– This study is full of mistakes and is based on a completely incorrect basis of comparison, says Christina Bu, Secretary General of the Electric Car Association.
E24 announced yesterday a recent study by the Ifo (Institute of Economic Research) in Munich that showed how electric cars have a greater CO₂ footprint than the diesel-powered ones.
The survey applies to German cars and not to Norwegians.
The researchers made the so-called life cycle analysis, where they calculated the energy they spend to charge an electric car – in Germany, a significant proportion comes from coal power – and emissions associated with production.
This calculation shows that a Tesla Model 3 has between 11 and 28 percent more CO₂ emissions than what is used as a comparable diesel car, a Mercedes 220d.
The research has created headlines in the German media – as well as reactions in Norway:
"Here, the researchers used numbers that make the electric car look as dirty as possible and the opposite to the diesel car," says Bu at the Norwegian electric car association.
Too many high and low numbers
The first mistake that Bu points out is that the electric car battery should be replaced after ten years and 150,000 miles.
– Not even the car manufacturers themselves operate with a life span of just ten years and we already have electric cars that have been on the road for longer than that. Do not leave. In addition, the batteries have a second life outside the electric car, which means that the actual life time is much higher.
That means the electric car looks dirtier than it really is, says Bru.
She believes that an even bigger mistake is how clean they get with the diesel car.
– Last year, the EU changed its measurement method for car emissions, from NEDC to WLTP. The problem with the old method was that in several cases it showed emission levels that were actually 40% lower than the car actually released and therefore the EU has changed. But researchers use the old method when calculating diesel emissions from Mercedes.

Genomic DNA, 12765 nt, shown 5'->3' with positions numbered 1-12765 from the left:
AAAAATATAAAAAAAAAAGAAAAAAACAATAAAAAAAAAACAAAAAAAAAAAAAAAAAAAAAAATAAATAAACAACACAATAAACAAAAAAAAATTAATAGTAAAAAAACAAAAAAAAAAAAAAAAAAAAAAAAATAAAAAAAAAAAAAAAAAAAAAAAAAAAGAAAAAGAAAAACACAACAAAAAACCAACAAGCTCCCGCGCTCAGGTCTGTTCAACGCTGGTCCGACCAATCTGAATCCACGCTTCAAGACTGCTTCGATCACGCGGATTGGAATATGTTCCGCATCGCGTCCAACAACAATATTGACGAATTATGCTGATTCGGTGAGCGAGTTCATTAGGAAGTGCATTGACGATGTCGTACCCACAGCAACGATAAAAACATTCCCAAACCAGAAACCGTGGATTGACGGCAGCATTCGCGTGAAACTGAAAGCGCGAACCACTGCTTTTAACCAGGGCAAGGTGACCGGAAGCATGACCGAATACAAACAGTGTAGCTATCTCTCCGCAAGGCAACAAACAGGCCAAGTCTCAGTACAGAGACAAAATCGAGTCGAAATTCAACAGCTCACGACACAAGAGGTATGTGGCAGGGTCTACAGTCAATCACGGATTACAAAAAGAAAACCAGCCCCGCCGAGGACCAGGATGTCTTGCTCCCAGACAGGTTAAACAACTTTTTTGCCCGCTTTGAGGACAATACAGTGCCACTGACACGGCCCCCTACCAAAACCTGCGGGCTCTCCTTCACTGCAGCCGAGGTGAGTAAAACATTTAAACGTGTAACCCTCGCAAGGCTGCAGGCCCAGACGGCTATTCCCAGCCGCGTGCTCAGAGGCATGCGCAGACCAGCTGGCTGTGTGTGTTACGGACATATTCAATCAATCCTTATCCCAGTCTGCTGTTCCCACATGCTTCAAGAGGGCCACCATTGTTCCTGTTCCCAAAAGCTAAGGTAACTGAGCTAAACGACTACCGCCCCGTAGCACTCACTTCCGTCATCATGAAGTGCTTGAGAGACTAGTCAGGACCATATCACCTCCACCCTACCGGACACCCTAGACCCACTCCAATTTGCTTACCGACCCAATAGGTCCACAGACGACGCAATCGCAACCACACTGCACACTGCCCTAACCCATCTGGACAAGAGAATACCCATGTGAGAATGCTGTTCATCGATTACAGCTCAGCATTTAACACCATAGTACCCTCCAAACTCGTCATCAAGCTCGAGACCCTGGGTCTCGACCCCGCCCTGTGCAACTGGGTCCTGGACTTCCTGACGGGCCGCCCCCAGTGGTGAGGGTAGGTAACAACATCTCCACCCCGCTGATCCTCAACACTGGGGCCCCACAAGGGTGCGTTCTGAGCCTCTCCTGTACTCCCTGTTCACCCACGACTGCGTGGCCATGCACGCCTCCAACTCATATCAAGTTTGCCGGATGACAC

– In the study, it is assumed that the Mercedes can run on NEDC consumption all the time. This corresponds to 0.45 liters per mile. But the reality is not so, says Bu and refers to the numbers of Spritmonitor.de, a German site where the users themselves report the fuel consumption.
Here, the average is about 0.65 liters per kilometer, that is, 42% more.
Different from other studies
Thor Egil Braadland, senior policy researcher at NAF, supports Bu to the extent that there is little involvement in the Ifo study.
He points out that the researchers also omitted to calculate the environmental costs associated with producing what the diesel car needs but that the electric car does not need – like the internal combustion engine and the exhaust system.
– It is also not included in the reduced maintenance efforts as a result of fewer moving parts in an electric car, he says and points out that almost all other studies on the subject show opposite results.
For example, in March, the Fraunhofer ISI (Institute for Research in Systems and Innovation) published an article which concludes that electric cars purchased and used in Germany today have a much smaller CO2 footprint than fossil fuel vehicles .
Diesel cars will not stand a chance over time
Senior researcher Glen Peters at Cicero has not studied the numbers behind the analysis, but emphasizes that it is irrelevant to emphasize the current mix of electricity (where coal still makes up a large proportion in Germany) if it is to discuss the climatic effect of the electric car.
– There is only one way with the electric mixer, so electric cars will, over time, make it better measure against diesel over time. And finally, diesel cars will not have a chance to keep up, he says.
Christina Bu i Elbilforeningen points out another important factor: that the energy consumption from the electricity billing enters the sector subject to quotas, as opposed to gasoline and diesel.
– One can argue whether this scheme is perfect, but the fact is that we have a quota ceiling that guarantees that there will be no more CO2 emissions, although several vehicles are driving electric cars.